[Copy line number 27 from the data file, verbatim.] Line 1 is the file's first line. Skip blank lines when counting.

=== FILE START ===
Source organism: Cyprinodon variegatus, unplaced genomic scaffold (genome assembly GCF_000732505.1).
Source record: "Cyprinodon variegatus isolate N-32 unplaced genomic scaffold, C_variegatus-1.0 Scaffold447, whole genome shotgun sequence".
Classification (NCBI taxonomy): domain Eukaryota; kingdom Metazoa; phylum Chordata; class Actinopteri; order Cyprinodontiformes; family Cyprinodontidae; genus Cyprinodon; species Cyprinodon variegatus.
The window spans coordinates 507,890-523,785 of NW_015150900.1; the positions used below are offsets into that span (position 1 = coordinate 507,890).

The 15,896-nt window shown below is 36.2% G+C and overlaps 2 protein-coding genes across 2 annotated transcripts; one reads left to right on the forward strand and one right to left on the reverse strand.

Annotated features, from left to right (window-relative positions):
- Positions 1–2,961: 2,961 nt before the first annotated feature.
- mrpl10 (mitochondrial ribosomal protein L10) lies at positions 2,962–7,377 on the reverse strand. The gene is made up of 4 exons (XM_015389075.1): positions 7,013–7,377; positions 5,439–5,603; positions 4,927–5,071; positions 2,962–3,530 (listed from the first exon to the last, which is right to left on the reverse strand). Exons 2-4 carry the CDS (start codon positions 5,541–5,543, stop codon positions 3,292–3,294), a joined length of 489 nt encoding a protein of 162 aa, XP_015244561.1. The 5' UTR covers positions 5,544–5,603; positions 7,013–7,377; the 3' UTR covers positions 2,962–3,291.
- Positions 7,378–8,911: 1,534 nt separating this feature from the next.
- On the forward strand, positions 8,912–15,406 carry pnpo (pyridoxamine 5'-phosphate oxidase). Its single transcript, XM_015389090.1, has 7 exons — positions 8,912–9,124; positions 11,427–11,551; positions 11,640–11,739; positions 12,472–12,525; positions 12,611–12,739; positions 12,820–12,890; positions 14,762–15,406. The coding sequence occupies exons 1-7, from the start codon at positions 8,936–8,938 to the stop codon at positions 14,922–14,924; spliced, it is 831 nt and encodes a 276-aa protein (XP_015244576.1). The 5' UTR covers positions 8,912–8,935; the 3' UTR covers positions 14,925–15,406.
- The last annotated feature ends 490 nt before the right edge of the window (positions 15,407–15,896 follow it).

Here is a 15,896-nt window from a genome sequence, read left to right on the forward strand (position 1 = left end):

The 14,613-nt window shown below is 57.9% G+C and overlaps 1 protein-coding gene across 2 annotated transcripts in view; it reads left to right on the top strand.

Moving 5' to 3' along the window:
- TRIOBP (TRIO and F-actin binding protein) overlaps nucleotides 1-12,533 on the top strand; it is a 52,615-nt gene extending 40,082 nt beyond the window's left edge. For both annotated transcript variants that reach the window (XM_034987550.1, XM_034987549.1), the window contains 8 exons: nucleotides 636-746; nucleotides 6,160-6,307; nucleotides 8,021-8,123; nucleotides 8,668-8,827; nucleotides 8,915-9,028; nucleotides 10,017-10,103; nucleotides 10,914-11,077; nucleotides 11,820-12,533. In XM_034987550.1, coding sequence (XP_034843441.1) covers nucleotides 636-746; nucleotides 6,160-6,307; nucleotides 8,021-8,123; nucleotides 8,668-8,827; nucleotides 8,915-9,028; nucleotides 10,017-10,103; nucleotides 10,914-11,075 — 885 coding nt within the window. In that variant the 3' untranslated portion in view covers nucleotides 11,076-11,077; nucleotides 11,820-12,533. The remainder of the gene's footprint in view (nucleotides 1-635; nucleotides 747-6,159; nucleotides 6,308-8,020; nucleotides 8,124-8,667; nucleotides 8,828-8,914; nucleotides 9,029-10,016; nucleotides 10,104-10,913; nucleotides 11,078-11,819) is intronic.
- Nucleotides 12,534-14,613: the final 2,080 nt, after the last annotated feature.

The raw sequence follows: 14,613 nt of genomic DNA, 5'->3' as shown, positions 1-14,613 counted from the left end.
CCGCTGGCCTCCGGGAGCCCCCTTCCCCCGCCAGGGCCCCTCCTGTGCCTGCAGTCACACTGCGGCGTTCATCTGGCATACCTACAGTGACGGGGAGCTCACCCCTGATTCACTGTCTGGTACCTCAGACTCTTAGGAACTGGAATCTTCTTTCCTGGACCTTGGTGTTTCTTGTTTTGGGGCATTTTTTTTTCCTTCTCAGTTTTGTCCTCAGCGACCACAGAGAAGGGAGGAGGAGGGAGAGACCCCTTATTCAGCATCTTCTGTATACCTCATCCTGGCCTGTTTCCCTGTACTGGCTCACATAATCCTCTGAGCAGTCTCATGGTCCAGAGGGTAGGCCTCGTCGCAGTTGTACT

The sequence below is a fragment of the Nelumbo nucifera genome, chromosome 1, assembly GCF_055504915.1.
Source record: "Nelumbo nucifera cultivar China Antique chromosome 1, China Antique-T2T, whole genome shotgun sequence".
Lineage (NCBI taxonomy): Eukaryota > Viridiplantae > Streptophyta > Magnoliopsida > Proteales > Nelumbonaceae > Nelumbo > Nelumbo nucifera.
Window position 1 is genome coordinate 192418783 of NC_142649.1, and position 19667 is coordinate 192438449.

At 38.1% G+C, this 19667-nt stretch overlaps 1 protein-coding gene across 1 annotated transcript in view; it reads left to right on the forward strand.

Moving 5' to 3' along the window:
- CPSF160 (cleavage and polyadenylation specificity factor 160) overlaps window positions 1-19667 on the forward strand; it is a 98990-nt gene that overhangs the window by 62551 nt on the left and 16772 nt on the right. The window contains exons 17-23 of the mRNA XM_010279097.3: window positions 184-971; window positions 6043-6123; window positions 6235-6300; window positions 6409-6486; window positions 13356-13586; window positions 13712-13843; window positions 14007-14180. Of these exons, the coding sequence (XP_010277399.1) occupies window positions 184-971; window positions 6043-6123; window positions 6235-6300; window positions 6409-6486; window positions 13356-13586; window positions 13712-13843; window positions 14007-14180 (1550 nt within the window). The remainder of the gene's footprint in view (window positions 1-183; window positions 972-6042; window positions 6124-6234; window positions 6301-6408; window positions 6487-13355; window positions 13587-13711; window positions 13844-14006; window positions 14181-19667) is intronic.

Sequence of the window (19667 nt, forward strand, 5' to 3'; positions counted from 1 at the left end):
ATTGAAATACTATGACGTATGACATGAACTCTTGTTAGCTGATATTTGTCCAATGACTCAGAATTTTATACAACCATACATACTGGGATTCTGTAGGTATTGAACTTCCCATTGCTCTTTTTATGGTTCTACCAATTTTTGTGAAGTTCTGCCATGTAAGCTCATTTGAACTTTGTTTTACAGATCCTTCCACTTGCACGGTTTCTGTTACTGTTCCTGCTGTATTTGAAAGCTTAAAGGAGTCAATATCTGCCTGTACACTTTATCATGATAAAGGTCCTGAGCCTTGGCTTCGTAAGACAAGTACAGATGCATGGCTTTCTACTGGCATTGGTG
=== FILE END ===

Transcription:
ATTGAAATACTATGACGTATGACATGAACTCTTGTTAGCTGATATTTGTCCAATGACTCAGAATTTTATACAACCATACATACTGGGATTCTGTAGGTATTGAACTTCCCATTGCTCTTTTTATGGTTCTACCAATTTTTGTGAAGTTCTGCCATGTAAGCTCATTTGAACTTTGTTTTACAGATCCTTCCACTTGCACGGTTTCTGTTACTGTTCCTGCTGTATTTGAAAGCTTAAAGGAGTCAATATCTGCCTGTACACTTTATCATGATAAAGGTCCTGAGCCTTGGCTTCGTAAGACAAGTACAGATGCATGGCTTTCTACTGGCATTGGTG